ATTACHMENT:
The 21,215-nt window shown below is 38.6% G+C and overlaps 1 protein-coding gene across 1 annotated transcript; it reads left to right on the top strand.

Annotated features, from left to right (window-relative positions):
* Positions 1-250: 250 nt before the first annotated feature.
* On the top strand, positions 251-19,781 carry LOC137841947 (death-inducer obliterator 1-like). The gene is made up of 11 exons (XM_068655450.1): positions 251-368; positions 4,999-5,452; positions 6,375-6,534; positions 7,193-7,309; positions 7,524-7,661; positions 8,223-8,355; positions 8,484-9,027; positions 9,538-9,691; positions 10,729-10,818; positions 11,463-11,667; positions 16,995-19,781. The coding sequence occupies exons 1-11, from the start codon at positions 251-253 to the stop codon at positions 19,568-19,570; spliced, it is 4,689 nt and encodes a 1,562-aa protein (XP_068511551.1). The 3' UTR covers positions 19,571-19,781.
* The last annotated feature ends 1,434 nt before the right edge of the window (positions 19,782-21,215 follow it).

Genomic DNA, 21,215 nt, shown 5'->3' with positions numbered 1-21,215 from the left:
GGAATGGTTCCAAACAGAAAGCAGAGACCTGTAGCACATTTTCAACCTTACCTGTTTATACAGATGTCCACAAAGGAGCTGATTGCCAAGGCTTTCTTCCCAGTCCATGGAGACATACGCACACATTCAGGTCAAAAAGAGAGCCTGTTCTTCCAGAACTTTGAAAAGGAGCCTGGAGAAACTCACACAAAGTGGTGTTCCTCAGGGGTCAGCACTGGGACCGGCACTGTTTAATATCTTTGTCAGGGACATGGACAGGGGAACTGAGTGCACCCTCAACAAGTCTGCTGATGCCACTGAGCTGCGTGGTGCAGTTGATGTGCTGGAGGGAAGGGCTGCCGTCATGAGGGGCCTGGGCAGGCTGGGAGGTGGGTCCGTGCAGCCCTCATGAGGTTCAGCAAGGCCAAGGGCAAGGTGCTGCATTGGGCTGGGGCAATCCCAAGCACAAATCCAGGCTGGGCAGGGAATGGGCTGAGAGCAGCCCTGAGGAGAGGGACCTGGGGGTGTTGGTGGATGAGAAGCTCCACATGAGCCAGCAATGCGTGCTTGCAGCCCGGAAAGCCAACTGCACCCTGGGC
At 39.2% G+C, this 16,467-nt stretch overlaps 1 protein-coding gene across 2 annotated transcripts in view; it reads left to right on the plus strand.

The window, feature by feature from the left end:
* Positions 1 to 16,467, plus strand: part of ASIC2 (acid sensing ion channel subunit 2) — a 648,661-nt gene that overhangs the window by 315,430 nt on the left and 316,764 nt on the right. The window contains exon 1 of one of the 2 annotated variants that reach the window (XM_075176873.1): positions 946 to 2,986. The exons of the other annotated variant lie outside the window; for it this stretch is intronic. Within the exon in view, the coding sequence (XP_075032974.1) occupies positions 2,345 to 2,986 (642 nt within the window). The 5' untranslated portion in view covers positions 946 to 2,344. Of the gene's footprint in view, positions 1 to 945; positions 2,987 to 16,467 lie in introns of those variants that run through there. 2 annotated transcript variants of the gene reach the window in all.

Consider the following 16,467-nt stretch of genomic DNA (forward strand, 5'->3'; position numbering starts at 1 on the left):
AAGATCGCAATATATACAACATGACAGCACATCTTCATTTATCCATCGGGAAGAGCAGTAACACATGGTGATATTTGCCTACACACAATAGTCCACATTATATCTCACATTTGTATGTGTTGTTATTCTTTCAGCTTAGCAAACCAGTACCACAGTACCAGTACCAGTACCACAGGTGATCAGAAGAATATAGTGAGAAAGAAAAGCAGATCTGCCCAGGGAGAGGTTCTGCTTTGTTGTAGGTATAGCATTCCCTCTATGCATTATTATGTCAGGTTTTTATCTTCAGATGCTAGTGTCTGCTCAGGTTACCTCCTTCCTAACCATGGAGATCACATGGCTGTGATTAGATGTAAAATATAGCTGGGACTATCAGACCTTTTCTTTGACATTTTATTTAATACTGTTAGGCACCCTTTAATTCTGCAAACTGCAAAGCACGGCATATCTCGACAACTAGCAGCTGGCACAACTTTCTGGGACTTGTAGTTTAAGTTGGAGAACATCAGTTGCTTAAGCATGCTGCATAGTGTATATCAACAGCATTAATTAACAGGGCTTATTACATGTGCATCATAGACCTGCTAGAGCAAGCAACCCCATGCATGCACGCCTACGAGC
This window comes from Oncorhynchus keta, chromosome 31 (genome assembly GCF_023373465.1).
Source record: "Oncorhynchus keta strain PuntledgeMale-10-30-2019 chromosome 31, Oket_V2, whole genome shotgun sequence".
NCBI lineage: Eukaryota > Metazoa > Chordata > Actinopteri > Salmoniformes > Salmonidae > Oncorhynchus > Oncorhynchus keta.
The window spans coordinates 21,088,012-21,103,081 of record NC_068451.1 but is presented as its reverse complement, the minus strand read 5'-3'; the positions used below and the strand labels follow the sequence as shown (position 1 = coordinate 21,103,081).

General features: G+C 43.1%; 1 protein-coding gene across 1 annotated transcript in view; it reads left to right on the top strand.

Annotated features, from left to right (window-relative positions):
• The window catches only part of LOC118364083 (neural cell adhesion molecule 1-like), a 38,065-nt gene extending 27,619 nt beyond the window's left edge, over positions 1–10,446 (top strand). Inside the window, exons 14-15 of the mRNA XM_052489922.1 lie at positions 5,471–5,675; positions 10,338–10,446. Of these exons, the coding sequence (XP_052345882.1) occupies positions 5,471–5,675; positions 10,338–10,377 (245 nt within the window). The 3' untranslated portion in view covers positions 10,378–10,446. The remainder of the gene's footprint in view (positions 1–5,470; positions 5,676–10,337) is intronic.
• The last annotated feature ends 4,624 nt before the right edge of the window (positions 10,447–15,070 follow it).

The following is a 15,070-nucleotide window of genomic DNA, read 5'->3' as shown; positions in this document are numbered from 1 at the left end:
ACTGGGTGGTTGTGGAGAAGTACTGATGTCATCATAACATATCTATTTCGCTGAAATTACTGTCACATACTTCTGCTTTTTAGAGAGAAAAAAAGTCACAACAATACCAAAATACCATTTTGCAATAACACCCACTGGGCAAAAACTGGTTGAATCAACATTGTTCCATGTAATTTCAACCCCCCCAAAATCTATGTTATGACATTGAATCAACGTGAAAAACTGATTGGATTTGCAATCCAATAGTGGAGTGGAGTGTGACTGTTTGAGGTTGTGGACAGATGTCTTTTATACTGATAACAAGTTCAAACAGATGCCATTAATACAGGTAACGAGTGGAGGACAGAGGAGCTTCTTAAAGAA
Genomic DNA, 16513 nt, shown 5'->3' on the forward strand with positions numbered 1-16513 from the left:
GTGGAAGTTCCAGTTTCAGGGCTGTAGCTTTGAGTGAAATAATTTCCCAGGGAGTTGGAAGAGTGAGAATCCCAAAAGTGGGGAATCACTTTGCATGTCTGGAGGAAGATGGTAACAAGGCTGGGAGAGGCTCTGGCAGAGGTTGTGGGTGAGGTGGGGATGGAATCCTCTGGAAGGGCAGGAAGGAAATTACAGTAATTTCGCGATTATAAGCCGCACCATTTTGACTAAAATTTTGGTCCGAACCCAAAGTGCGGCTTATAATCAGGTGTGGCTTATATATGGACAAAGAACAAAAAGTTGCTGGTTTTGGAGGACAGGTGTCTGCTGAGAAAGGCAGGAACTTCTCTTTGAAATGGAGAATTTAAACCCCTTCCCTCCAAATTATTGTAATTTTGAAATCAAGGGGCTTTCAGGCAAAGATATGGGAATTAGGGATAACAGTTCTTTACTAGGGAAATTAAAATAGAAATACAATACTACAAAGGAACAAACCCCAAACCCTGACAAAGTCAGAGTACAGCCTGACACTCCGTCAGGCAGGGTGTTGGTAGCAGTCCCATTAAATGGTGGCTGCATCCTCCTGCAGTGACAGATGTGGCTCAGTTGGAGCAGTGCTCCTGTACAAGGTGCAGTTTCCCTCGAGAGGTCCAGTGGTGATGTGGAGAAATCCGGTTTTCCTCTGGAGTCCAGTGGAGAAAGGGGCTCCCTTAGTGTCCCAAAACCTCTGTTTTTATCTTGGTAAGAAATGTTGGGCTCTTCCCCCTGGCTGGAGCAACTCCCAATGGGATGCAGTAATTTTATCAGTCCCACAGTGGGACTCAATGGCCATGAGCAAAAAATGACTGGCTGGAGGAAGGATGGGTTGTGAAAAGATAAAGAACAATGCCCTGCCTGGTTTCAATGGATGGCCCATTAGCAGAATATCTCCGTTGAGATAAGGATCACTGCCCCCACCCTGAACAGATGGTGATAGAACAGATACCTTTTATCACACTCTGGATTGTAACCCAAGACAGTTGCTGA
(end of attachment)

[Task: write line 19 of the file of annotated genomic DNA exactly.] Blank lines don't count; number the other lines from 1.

• The window catches only part of LOC118364083 (neural cell adhesion molecule 1-like), a 38,065-nt gene extending 27,619 nt beyond the window's left edge, over positions 1–10,446 (top strand). Inside the window, exons 14-15 of the mRNA XM_052489922.1 lie at positions 5,471–5,675; positions 10,338–10,446. Of these exons, the coding sequence (XP_052345882.1) occupies positions 5,471–5,675; positions 10,338–10,377 (245 nt within the window). The 3' untranslated portion in view covers positions 10,378–10,446. The remainder of the gene's footprint in view (positions 1–5,470; positions 5,676–10,337) is intronic.